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U.S. Attorney in Mississippi to 'Aliens,' Employers: 'We're Coming After You'

Mike Hurst, United States Attorney for the United States District Court for the Southern District of Mississippi, discussed Homeland Security Investigations and ICE operations at an Aug. 7 press conference inside the Homeland Security Investigations building. Photo by Aliyah Veal

Mike Hurst, United States Attorney for the United States District Court for the Southern District of Mississippi, discussed Homeland Security Investigations and ICE operations at an Aug. 7 press conference inside the Homeland Security Investigations building. Photo by Aliyah Veal

Pearl, Miss. — Mike Hurst, United States Attorney for the United States District Court for the Southern District of Mississippi, said at a press conference today that 650 Homeland Security Investigations special agents executed unspecified administrative and criminal search warrants at seven sites in Morton, Carthage, Canton, Pelahatchie, Walnut Grove and Bay Springs in Mississippi, resulting in the detention of approximately 680 illegal aliens.

Homeland Security Investigations is a division of U.S. Immigration and Customs Enforcement, or ICE.

Hurst told media that this is the largest single-state immigration enforcement operation beating out the ICE enforcement operation that resulted in the detainment of 595 illegal aliens at Howard Industries, an electronics manufacturing plant in Laurel, Miss., 11 years ago.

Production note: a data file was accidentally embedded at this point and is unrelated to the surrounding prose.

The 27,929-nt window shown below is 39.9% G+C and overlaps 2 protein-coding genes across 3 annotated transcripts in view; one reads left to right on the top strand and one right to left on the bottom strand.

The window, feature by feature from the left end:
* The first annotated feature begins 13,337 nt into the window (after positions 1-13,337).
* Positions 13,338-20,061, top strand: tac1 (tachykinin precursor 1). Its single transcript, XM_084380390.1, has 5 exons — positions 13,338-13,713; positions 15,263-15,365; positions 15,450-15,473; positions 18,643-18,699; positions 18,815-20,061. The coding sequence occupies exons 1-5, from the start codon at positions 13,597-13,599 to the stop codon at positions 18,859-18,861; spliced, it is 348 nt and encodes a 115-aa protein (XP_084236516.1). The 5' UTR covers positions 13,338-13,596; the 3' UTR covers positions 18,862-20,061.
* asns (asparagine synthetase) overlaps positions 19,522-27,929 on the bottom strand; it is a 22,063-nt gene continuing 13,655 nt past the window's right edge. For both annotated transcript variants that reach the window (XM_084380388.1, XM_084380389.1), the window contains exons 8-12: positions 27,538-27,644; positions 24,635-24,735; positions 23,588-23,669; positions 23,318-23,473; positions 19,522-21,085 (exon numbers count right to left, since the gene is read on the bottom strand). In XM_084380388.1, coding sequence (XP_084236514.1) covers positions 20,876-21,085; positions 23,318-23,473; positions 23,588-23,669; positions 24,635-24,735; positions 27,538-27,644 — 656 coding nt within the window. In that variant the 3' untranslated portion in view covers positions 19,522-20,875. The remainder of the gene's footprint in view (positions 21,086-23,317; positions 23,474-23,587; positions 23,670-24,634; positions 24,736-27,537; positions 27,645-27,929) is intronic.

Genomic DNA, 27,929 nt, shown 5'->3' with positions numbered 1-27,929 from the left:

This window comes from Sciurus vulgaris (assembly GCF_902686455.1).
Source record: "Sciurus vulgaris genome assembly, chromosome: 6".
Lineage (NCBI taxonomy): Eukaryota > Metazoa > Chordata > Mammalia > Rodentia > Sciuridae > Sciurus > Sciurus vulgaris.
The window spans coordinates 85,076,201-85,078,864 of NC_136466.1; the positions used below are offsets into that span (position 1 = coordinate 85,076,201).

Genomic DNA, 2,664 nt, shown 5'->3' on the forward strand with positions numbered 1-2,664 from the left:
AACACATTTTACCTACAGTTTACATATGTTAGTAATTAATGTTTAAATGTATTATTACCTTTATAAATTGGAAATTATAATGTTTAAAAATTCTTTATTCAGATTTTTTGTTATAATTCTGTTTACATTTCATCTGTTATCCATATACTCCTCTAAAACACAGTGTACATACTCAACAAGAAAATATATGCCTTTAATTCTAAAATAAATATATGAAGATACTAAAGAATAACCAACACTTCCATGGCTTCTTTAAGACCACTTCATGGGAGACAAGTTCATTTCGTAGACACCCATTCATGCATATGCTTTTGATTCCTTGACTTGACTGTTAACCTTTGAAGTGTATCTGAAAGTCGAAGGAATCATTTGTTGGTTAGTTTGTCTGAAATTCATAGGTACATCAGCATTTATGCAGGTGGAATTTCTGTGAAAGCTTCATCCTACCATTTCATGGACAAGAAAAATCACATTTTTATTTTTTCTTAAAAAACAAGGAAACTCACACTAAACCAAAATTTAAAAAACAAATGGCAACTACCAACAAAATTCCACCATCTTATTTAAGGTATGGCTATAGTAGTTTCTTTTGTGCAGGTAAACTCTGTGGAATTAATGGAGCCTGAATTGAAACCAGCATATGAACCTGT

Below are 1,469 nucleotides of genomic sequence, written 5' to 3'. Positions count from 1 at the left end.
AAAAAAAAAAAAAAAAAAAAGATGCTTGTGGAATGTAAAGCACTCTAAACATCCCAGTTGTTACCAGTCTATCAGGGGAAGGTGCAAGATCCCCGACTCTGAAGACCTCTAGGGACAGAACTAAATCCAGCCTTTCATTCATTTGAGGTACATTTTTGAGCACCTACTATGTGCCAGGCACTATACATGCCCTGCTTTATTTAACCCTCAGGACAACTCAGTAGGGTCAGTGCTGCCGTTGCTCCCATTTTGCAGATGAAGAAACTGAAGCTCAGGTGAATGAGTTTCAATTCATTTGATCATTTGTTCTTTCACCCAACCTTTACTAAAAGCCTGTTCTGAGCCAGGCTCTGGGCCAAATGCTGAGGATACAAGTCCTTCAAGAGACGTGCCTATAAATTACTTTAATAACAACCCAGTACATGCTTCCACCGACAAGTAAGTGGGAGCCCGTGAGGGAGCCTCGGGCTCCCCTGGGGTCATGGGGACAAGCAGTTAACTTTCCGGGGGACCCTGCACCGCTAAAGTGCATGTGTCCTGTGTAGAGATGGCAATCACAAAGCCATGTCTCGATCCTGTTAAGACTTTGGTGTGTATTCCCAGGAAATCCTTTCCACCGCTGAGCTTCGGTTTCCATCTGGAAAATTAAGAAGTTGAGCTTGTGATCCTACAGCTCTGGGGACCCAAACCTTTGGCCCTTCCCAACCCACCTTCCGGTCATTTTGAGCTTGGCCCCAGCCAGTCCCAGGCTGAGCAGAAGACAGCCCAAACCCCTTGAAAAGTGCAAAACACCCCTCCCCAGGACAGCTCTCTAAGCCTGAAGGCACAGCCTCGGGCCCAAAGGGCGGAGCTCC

The Immigration Debate in Mississippi

Ongoing coverage of the politics and treatment of immigrants and refugees in Mississippi

"While we are a nation of immigrants, more than that we are first and foremost, a nation of laws. The rule of law is the bedrock, the very foundation of our great country. Without law, there is no order. Without the enforcement of law, there is no justice," said Hurst, whom Donald Trump nominated to the post in 2017.

Hurst said while the United States does welcome people from other countries, they have to follow the laws and abide by the rules and come here legally, or they should not come here at all. He said the same goes for employers.

"For those who take advantage of illegal aliens, to those who use illegal aliens for competitive advantage or to make a quick buck, we have something to say to you. If we find that you have violated federal criminal law, we're coming after you," Hurst said.

Bill Chandler of the Mississippi Immigrant Rights Alliance told Ashton Pittman of the Jackson Free Press today that's Hurst's use of the word "alien" is a racist slur.

“When you use the term ‘illegal alien,’ that is no different than using the n-word,” he said.

It is phrase often used by anti-immigrant and xenophobic conservatives instead of the more accurate, and less offensive phrase "undocumented immigrant."

Because this is an ongoing investigation, Hurst could not give away any specifics on the operation.